Our group has focused on the immunosuppressant screening of natural products with calcineurin (CN) as the target enzyme. In our previous work, we screened glycyrol from Glycyrrhiza uralensis, and showed that it is an immunosuppressive agent; as its intraperitoneal injection could prolong graft survival in allogeneic skin transplantation [14]. It has been reported that CN plays crucial roles in the autoimmune and inflammatory responses and that the activity of CN correlates well with the severity of arthritis in an animal model of RA. Therefore, we used collagen-induced arthritis (CIA) in mice to study the potential beneficial effect of glycyrol on the pathogenesis of arthritis. Tests for delayed type hypersensitivity (DTH) and carbon clearance were used evaluate the influenceon the immunoregulation of mice, and the acetic acid-induced capillary permeability test was used to detect the influence of glycyrol on inflammatory reactions. We show that treatment with glycyrol has great benefits at both the clinical and the pathological levels and that the therapeutic effect is associated with the down-regulation of both inflammatory and autoimmune reactions.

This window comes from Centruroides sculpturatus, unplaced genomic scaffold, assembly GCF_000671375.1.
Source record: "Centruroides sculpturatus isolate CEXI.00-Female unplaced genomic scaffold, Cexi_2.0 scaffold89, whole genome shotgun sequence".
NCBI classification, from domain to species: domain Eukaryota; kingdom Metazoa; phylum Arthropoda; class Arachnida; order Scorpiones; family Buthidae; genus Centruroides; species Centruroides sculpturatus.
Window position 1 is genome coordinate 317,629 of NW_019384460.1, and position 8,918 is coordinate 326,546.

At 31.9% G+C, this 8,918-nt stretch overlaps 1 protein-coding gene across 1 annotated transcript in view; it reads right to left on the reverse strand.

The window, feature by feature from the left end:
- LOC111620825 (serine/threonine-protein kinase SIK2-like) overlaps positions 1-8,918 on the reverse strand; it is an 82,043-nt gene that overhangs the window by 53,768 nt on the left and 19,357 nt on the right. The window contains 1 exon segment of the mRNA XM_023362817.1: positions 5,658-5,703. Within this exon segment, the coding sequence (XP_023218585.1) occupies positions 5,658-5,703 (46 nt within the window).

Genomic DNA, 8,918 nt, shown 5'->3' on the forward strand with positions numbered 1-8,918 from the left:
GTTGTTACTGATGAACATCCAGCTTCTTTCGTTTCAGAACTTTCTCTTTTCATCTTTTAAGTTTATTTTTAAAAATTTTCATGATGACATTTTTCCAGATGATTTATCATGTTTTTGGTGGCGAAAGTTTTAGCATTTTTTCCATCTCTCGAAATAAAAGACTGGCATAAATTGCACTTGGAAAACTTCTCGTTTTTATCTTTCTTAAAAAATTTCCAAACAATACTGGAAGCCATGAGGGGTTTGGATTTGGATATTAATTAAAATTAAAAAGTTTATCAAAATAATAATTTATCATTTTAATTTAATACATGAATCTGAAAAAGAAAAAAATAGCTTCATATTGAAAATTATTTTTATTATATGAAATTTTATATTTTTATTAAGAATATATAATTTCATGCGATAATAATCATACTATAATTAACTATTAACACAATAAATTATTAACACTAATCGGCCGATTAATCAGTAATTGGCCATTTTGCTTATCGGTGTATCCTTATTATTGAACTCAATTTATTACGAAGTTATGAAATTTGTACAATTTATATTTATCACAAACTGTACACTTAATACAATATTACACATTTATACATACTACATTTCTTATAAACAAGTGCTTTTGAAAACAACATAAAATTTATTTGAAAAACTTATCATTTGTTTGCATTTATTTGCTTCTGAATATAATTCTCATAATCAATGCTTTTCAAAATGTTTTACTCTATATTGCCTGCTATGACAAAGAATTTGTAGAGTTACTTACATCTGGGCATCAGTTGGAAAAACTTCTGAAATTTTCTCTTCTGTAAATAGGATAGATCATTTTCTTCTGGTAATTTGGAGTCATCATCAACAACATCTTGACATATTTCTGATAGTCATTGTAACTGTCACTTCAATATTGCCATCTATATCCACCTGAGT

Materials and Methods

2.1 Ethics statement

All animal experimental procedures were approved by the Animal Ethics Committee of Beijing Normal University and were conducted in strict accordance with institutional guidelines. All efforts were made to minimize the number of animals used and to reduce their suffering.

2.2 Materials